Brexit warning; sidestepping housing crisis; and future’s bright for airlines
Business Today: the best news, analysis and comment from ‘The Irish Times’ business desk
Britain’s Brexiteers have been warned not to throw out the Brexit deal prime minister Theresa May and her officials have hammered out with the European Union. Commission president Jean Claude Juncker said it was the best Britain could hope to get as the deal was endorsed in Brussels. However, reports Denis Staunton, the accord still faces a battle to get through Westminster.
More than two years after the Brexit vote, Chris Johns notes there is still no simple answer on who voted for Brexit and why. But the evidence points to a growing gulf between major cities and underdeveloped region than can become a hotbed for populist revolt.
Officials at IDA Ireland were advised to play down the issue of housing shortages, after a number of multinationals expressed concerns about Ireland housing crisis according to a number of briefing papers prepared for the agency. Ken Foxe has the details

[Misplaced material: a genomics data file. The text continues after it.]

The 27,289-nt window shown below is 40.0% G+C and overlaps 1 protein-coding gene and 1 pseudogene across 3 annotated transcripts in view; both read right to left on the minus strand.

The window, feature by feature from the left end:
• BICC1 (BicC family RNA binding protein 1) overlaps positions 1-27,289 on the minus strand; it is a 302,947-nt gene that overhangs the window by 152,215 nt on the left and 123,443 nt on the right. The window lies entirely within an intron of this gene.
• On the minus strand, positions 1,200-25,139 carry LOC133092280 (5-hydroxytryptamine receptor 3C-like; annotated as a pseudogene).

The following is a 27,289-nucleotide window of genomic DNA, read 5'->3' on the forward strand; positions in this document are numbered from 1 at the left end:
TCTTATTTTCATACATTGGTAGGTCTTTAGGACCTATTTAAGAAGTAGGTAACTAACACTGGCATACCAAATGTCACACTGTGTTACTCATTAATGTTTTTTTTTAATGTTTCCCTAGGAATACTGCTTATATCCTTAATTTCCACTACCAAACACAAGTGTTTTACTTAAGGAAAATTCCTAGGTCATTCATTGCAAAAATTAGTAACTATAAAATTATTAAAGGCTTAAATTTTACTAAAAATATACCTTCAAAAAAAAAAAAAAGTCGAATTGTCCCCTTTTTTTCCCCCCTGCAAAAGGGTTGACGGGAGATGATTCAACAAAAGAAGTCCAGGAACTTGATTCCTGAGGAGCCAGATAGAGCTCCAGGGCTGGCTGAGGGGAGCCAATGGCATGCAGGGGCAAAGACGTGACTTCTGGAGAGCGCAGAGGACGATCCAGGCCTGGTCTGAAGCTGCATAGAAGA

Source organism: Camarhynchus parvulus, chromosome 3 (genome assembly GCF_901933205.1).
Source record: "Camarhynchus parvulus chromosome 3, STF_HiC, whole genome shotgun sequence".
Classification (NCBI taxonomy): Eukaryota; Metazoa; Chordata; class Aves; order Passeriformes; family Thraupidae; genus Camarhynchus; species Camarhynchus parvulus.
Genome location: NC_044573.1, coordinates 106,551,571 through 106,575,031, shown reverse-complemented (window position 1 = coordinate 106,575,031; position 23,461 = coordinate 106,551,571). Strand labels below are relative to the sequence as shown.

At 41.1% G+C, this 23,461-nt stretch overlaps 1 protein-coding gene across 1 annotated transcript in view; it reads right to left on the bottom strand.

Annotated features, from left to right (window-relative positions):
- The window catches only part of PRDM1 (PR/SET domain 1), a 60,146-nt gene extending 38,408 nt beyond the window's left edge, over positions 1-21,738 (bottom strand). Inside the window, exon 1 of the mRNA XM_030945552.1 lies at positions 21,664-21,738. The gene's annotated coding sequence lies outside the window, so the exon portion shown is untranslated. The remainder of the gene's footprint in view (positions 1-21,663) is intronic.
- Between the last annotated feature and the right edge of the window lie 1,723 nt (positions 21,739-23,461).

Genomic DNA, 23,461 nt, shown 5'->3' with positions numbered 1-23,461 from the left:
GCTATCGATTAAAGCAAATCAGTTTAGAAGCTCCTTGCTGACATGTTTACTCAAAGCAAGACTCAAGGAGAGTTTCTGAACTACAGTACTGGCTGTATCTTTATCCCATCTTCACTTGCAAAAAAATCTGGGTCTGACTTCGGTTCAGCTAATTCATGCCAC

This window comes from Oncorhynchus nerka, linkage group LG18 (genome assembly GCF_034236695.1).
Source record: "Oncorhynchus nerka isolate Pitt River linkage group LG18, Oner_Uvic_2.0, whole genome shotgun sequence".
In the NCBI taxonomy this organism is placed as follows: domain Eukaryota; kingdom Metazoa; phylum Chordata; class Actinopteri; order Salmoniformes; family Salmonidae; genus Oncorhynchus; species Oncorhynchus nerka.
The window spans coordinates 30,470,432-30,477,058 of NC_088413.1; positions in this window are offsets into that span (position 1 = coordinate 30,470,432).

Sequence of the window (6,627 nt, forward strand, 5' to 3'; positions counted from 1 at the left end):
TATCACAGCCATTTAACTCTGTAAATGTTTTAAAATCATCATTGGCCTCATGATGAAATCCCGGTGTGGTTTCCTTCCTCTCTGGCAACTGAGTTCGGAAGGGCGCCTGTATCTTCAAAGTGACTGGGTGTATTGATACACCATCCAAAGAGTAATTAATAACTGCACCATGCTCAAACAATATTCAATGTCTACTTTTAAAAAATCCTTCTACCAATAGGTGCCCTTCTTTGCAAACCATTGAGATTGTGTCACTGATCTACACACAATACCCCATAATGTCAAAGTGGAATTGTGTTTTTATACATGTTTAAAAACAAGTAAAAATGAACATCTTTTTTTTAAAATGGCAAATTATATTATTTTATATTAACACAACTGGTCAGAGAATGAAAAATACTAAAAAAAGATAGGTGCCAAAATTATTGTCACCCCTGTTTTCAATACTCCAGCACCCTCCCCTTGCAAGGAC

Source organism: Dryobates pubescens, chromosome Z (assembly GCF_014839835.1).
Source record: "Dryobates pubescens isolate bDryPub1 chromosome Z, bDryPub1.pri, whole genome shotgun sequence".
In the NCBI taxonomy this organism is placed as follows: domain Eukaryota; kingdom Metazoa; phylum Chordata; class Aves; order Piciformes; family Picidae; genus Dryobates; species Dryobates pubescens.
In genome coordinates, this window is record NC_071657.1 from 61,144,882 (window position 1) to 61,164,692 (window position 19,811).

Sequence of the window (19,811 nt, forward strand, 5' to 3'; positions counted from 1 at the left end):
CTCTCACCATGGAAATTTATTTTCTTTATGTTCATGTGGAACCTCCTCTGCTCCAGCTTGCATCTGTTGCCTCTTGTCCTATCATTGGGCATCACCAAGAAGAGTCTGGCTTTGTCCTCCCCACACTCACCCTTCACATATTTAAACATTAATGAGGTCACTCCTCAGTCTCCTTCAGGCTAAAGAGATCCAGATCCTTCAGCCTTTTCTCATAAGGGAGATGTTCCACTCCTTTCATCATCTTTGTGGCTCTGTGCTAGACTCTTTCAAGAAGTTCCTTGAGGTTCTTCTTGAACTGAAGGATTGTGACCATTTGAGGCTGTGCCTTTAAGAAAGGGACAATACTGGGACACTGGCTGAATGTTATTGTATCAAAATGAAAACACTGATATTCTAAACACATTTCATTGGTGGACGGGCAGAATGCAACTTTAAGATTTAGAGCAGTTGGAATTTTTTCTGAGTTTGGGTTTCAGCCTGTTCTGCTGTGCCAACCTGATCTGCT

Ryanair and Aer Lingus owner IAG will strengthen their grip on European air travel as smaller and weaker rivals fold, an industry expect has told a conference. Barry O’Halloran reports on the prospects for further industry consolidation.
And also on travel, Ireland’s region airports face a €14 million bill for new , tougher baggage security arrangements, write Peter Hamilton and Barry O’Halloran. And that’s before taking into account the bill for the larger airports around the State.
Irish businessman Peter Conlon has been convicted of embezzling money destined for charities. But, having already been in a Swiss jail since before last Christmas, the tech entrepreneur will be a free man next month.
Another businessman in detention – former Nissan kingpin Carlos Ghosn - has reportedly denied allegations of under-reporting his earnings and abusing company funds, according to Japanese media.
The hospitality sector is looking to address a severe shortage of chefs with a new workplace charter for chefs, designed to create a positive working environment and address negative perceptions about the sector’s working conditions. Mark Paul has the details.
Pilita Clark calls for an end to pretentious and nonsensical recruitment guff, such as inviting candidates to “bring their whole life to work”.